|Sverre Somby demonstrates how he was chained to a fence in Karasjok when he was a child.|
(Photo: Amund Johnskareng, Min Áigi)
– Varna school was virtually a school breeding scoundrels. Within the school and the dormitory the law of the jungle was prevailing. Violence, sadism and sexual abuse from both older pupils and employees was common. To tell anybody about what was happening was useless. It provoked punishment, and it was common to get beating from both pupils and employees. The methods of punishment that the employees made use of could be detestable, something I experienced many times. I was locked into a room in the basement several times. ....
– While I was in school I did not have much contact with my mum. There was no telephone at home, and the administration of the school did not see after that I and the other boys would able to stay in touch with our families. ...
Not until the summer 1959 did I return home for good. I had been away for three years by then. The result of my years in Varna boy's home was that I had lost my mother tongue, and was only able to speak Norwegian. It took almost half a year until I could speak proper Sami again.
Here you find all the articles in the series:
28.09.2007 Why Sami school history?
05.10.2007 Boundless ignorance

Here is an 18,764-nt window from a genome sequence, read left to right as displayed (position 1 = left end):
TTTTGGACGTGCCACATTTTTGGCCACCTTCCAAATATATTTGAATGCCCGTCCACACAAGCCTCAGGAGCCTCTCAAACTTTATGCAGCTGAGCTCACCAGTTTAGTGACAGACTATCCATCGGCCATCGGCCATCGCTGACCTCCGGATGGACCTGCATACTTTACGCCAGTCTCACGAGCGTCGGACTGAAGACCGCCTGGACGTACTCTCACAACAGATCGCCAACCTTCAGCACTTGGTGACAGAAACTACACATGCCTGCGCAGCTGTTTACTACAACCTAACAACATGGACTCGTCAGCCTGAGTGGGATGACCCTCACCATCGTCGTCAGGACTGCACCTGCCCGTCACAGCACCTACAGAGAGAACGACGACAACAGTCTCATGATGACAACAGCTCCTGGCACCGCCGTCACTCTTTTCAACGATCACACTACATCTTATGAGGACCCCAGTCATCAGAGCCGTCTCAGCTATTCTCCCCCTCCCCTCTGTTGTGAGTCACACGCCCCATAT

12.10.2007 Southerner-teachers encounter the Sami language
19.10.2007 The start of Sami beginner instruction
26.10.2007 The start of education in reindeer-herding
02.11.2007 From Sami to Norwegian vocational training
16.11.2007 Struggle for Sami gymnasium
28.11.2007 School experiences of Norwegian speaking Samis
14.12.2007 Resistence against Sami language and culture
25.01.2008 A strange world
23.05.2009 On Sami teachers
30.05.2009 Life in boarding school
06.06.2009 Sami pupils were bullied
13.06.2009 Sami content in the teaching
20.06.2009 Pupil as interpreter
04.07.2009 How the children quit speaking Sami
10.09.2010 God does not understand Sami
08.10.2010 The point of view of the Norwegianizers
13.10.2010 Men of the church defending the Sami language
02.12.2010 Sami teachers in old times
09.12.2010 Boarding school life in old times
18.12.2010 Sami pupils in special schools
14.01.2012 The parents' struggle for Sami education
21.01.2012 Reluctance and absence
28.01.2012 The school during the war
04.02.2012 Reconstruction and barrack schools
11.02.2012 Curriculums - for Norwegianization and for Sami school
18.02.2012 The great struggle of the curriculum
Sami school history 1
Sami school history 2
Sami school history 3
Sami school history 4
Sami school history 5
Sami school history - main page